Graham Gray’s presentation at the Real Food Summit was phenomenal. He presented tons of information about epigenetics so concisely and powerfully that I am relatively stunned. I had to turn to Colson and tell him to thank me many times over for feeding him well and eliminating toxins. Colson and I discussed a bar graph showing diseases that affect four generations of people. The first generation doesn’t get hit too hard by crap food and toxins, but the second generation takes it in the teeth. Generations three and four are hosed too. I am so grateful that nutrient dense foods can offset the horrible toxins that we and past generations have put into our bodies.
If you or a loved one needs some smack you in the face discussion and graphics regarding the need for real food and the need to avoid toxins, it is worth it to buy access to the summit presentations just for this talk alone.
What are epigentics? A squirrely path that I am going to finally take the time to explore. Here is a quick discussion from NOVA:
“Once nurture seemed clearly distinct from nature. Now it appears that our diets and lifestyles can change the expression of our genes. How? By influencing a network of chemical switches within our cells collectively known as the epigenome.”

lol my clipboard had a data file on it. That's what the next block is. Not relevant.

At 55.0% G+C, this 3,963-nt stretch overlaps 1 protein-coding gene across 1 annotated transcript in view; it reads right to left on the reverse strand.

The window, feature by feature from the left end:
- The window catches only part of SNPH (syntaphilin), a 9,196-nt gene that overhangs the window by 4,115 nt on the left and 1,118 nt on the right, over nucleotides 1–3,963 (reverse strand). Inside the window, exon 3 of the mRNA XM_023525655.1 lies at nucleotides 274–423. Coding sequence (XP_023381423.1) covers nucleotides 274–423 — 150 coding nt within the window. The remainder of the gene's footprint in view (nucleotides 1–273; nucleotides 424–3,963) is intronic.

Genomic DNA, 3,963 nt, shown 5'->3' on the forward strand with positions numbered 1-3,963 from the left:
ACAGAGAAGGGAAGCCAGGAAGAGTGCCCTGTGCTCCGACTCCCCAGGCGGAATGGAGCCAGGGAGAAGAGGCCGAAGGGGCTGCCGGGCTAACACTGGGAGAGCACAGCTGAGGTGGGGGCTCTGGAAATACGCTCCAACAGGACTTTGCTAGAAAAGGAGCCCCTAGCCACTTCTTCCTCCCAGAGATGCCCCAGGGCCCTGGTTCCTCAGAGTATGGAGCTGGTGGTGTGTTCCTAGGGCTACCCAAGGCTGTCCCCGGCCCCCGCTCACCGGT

Some of Graham Gray’s websites, which I haven’t explored yet, are:
Graham has written the book Pottenger's Prophecy: How Food Resets Genes for Wellness or Illness, which I will be checking out at the library. I was excited for this part of the presentation because he powerfully explained information that I have heard about but not studied.
Finally, a quick note about the presentations. All but one and possibly two of those I have heard have been good. One presenter just didn’t do a thorough enough job and had to do cleanup in the comments section when people pointed out her weaknesses. The other presenter didn’t have much worthwhile to say and left out important information, making his presentation misleading (that would be the Super Foods presentation).
Finally, finally, I have found that if you don’t complete a presentation before the day is up and you leave the window open, you can finish listening to it at your leisure. At one point I had four presentations open and was blocked on all of them the next day.